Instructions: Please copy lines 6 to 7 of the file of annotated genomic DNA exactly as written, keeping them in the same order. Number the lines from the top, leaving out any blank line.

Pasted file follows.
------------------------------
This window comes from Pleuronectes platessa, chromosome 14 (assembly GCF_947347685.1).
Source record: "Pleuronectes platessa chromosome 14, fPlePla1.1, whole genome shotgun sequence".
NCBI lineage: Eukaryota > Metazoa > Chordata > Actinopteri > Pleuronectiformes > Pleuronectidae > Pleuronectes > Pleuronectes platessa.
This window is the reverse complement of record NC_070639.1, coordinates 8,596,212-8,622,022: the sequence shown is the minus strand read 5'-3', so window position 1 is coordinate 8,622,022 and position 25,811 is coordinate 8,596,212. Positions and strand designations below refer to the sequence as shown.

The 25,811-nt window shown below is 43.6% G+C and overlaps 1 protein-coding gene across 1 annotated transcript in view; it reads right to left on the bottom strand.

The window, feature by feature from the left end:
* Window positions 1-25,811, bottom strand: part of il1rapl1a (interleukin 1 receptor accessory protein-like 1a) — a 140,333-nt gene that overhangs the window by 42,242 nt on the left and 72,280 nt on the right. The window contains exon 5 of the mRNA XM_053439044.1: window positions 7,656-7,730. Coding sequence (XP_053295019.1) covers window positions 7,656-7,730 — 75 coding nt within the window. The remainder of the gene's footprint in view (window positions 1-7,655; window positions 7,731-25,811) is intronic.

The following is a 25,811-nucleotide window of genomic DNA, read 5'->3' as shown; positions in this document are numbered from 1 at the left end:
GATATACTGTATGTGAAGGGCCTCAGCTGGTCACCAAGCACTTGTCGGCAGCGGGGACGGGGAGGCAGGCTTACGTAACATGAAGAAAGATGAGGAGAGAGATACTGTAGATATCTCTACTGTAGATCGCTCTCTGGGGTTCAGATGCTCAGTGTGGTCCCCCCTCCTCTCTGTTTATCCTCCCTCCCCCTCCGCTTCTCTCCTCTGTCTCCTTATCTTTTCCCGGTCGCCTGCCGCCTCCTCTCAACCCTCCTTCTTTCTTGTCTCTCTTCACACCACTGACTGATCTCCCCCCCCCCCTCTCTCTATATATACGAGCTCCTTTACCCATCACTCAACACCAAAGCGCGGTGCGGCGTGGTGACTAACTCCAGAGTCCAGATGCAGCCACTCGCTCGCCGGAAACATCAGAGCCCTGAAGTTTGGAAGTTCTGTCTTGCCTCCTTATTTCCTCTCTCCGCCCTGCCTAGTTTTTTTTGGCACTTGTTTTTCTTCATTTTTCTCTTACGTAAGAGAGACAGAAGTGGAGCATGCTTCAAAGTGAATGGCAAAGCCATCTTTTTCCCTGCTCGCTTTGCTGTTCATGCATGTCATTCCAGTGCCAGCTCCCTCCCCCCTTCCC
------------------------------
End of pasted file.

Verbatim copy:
The window, feature by feature from the left end:
* Window positions 1-25,811, bottom strand: part of il1rapl1a (interleukin 1 receptor accessory protein-like 1a) — a 140,333-nt gene that overhangs the window by 42,242 nt on the left and 72,280 nt on the right. The window contains exon 5 of the mRNA XM_053439044.1: window positions 7,656-7,730. Coding sequence (XP_053295019.1) covers window positions 7,656-7,730 — 75 coding nt within the window. The remainder of the gene's footprint in view (window positions 1-7,655; window positions 7,731-25,811) is intronic.